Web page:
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The trade reducing effects of market power in international shipping

  • Hummels, David
  • Lugovskyy, Volodymyr
  • Skiba, Alexandre

Developing countries pay substantially higher transportation costs than developed nations, which leads to less trade and perhaps lower incomes. This paper investigates price discrimination in the shipping industry and the role it plays in determining transportation costs. In the presence of market power, shipping prices depend on the demand characteristics of goods being traded. We show theoretically and estimate empirically that ocean cargo carriers charge higher prices when transporting goods with higher product prices, lower import demand elasticities, and higher tariffs, and when facing fewer competitors on a trade route. These characteristics explain more variation in shipping prices than do conventional proxies such as distance, and significantly contribute to the higher shipping prices facing the developing world. A simple back of the envelope calculation suggests that eliminating market power in shipping would boost trade volumes by 5.9% (for the US) to 15.2% (for Latin America). Our findings are also important for evaluating the impact of tariff liberalization. Cargo carriers decrease shipping prices by 1-2% for every 1% reduction in tariffs.

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Article provided by Elsevier in its journal Journal of Development Economics.

Volume (Year): 89 (2009)
Issue (Month): 1 (May)
Pages: 84-97

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Handle: RePEc:eee:deveco:v:89:y:2009:i:1:p:84-97
Contact details of provider: Web page: http://www.elsevier.com/locate/devec

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  1. Fink, Carsten & Mattoo, Aaditya & Neagu, Ileana Cristina, 2001. "Trade in international maritime services : how much does policy matter?," Policy Research Working Paper Series 2522, The World Bank.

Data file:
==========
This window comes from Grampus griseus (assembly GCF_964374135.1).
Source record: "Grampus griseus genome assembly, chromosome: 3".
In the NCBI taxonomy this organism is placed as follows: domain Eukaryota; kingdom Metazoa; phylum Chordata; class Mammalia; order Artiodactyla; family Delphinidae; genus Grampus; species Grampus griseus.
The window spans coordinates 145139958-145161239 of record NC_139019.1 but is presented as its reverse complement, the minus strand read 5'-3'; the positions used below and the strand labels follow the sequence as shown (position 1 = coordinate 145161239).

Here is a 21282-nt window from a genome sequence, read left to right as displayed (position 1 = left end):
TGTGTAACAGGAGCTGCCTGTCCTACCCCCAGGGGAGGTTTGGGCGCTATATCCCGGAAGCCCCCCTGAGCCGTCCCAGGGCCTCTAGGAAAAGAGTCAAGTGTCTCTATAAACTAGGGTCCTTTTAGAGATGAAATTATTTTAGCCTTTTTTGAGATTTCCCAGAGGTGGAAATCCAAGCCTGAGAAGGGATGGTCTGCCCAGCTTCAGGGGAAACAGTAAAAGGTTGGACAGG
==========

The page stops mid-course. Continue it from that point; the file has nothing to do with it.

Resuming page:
2. David Hummels & Alexandre Skiba, 2002. "Shipping the Good Apples Out? An Empirical Confirmation of the Alchian-Allen Conjecture," NBER Working Papers 9023, National Bureau of Economic Research, Inc.
  3. David Hummels & Georg Schaur, 2012. "Time as a Trade Barrier," NBER Working Papers 17758, National Bureau of Economic Research, Inc.
  4. Redding, Stephen J. & Venables, Anthony J, 2000. "Economic Geography and International Inequality," CEPR Discussion Papers 2568, C.E.P.R. Discussion Papers.
  5. repec:cup:cbooks:9780521011143 is not listed on IDEAS
  6. Christian Broda & David E. Weinstein, 2006. "Globalization and the Gains from Variety," The Quarterly Journal of Economics, MIT Press, vol. 121(2), pages 541-585, May.
  7. Alexandre Skiba, 2007. "Regional Economies of Scale in Transportation and Regional Welfare," WORKING PAPERS SERIES IN THEORETICAL AND APPLIED ECONOMICS 200705, University of Kansas, Department of Economics, revised Sep 2007.
  8. Wilmsmeier, Gordon & Hoffmann, Jan & Sanchez, Ricardo J., 2006. "The Impact of Port Characteristics on International Maritime Transport Costs," Research in Transportation Economics, Elsevier, vol. 16(1), pages 117-140, January.
  9. Joseph Francois & Ian Wooton, 2000. "Trade in International Transport Services: The Role of Competition," Tinbergen Institute Discussion Papers 00-057/2, Tinbergen Institute.
  10. Clark, Ximena & Dollar, David & Micco, Alejandro, 2004. "Port efficiency, maritime transport costs, and bilateral trade," Journal of Development Economics, Elsevier, vol. 75(2), pages 417-450, December.
  11. David H. Romer & Jeffrey A. Frankel, 1999. "Does Trade Cause Growth?," American Economic Review, American Economic Association, vol. 89(3), pages 379-399, June.
  12. Feenstra, Robert C, 1994. "New Product Varieties and the Measurement of International Prices," American Economic Review, American Economic Association, vol. 84(1), pages 157-77, March.
  13. Bruce A. Blonigen & Wesley Wilson, 2006. "New Measures of Port Efficiency Using International Trade Data," NBER Working Papers 12052, National Bureau of Economic Research, Inc.
  14. repec:cup:cbooks:9780521804400 is not listed on IDEAS
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